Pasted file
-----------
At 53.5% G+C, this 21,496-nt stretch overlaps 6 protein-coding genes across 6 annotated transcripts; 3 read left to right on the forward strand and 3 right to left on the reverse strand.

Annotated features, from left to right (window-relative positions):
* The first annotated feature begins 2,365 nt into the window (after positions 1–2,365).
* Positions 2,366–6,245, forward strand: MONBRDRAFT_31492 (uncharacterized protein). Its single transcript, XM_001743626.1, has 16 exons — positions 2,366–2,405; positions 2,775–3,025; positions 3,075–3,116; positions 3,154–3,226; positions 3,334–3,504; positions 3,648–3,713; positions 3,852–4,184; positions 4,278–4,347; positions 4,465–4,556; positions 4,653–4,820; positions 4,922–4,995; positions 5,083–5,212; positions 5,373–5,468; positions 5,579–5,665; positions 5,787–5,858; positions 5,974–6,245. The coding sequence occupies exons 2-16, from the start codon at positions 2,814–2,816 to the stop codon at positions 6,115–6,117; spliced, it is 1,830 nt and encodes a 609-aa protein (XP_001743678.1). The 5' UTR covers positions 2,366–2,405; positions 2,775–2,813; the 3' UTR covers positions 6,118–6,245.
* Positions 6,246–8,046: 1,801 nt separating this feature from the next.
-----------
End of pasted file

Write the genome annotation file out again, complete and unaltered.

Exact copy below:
At 53.5% G+C, this 21,496-nt stretch overlaps 6 protein-coding genes across 6 annotated transcripts; 3 read left to right on the forward strand and 3 right to left on the reverse strand.

Annotated features, from left to right (window-relative positions):
* The first annotated feature begins 2,365 nt into the window (after positions 1–2,365).
* Positions 2,366–6,245, forward strand: MONBRDRAFT_31492 (uncharacterized protein). Its single transcript, XM_001743626.1, has 16 exons — positions 2,366–2,405; positions 2,775–3,025; positions 3,075–3,116; positions 3,154–3,226; positions 3,334–3,504; positions 3,648–3,713; positions 3,852–4,184; positions 4,278–4,347; positions 4,465–4,556; positions 4,653–4,820; positions 4,922–4,995; positions 5,083–5,212; positions 5,373–5,468; positions 5,579–5,665; positions 5,787–5,858; positions 5,974–6,245. The coding sequence occupies exons 2-16, from the start codon at positions 2,814–2,816 to the stop codon at positions 6,115–6,117; spliced, it is 1,830 nt and encodes a 609-aa protein (XP_001743678.1). The 5' UTR covers positions 2,366–2,405; positions 2,775–2,813; the 3' UTR covers positions 6,118–6,245.
* Positions 6,246–8,046: 1,801 nt separating this feature from the next.